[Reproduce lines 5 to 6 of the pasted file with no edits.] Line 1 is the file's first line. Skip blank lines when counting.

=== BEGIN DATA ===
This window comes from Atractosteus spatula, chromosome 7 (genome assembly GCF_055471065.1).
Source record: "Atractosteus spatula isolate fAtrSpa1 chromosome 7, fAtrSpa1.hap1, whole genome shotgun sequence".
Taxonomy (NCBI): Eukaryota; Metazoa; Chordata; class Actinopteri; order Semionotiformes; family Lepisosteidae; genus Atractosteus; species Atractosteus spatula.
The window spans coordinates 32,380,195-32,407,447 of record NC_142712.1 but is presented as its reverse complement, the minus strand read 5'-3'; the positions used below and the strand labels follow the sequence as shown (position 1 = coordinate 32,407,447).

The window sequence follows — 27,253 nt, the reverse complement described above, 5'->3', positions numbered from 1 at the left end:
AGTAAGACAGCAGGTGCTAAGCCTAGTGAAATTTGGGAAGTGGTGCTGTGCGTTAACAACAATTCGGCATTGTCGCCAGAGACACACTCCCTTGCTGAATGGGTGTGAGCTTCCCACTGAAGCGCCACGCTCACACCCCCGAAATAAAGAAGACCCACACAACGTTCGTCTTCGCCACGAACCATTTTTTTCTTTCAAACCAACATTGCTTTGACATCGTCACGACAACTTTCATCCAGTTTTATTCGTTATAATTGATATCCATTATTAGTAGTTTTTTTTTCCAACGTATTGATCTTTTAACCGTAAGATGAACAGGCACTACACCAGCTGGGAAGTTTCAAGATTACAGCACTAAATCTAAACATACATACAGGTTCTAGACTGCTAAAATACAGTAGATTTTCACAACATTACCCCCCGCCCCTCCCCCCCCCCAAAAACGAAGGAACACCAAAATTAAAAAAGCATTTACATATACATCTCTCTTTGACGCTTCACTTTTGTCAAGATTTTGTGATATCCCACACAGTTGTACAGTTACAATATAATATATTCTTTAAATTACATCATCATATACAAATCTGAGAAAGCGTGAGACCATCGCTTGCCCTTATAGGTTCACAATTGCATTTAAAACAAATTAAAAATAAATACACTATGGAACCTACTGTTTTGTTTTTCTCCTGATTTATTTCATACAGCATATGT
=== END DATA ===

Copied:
The window sequence follows — 27,253 nt, the reverse complement described above, 5'->3', positions numbered from 1 at the left end:
AGTAAGACAGCAGGTGCTAAGCCTAGTGAAATTTGGGAAGTGGTGCTGTGCGTTAACAACAATTCGGCATTGTCGCCAGAGACACACTCCCTTGCTGAATGGGTGTGAGCTTCCCACTGAAGCGCCACGCTCACACCCCCGAAATAAAGAAGACCCACACAACGTTCGTCTTCGCCACGAACCATTTTTTTCTTTCAAACCAACATTGCTTTGACATCGTCACGACAACTTTCATCCAGTTTTATTCGTTATAATTGATATCCATTATTAGTAGTTTTTTTTTCCAACGTATTGATCTTTTAACCGTAAGATGAACAGGCACTACACCAGCTGGGAAGTTTCAAGATTACAGCACTAAATCTAAACATACATACAGGTTCTAGACTGCTAAAATACAGTAGATTTTCACAACATTACCCCCCGCCCCTCCCCCCCCCCAAAAACGAAGGAACACCAAAATTAAAAAAGCATTTACATATACATCTCTCTTTGACGCTTCACTTTTGTCAAGATTTTGTGATATCCCACACAGTTGTACAGTTACAATATAATATATTCTTTAAATTACATCATCATATACAAATCTGAGAAAGCGTGAGACCATCGCTTGCCCTTATAGGTTCACAATTGCATTTAAAACAAATTAAAAATAAATACACTATGGAACCTACTGTTTTGTTTTTCTCCTGATTTATTTCATACAGCATATGT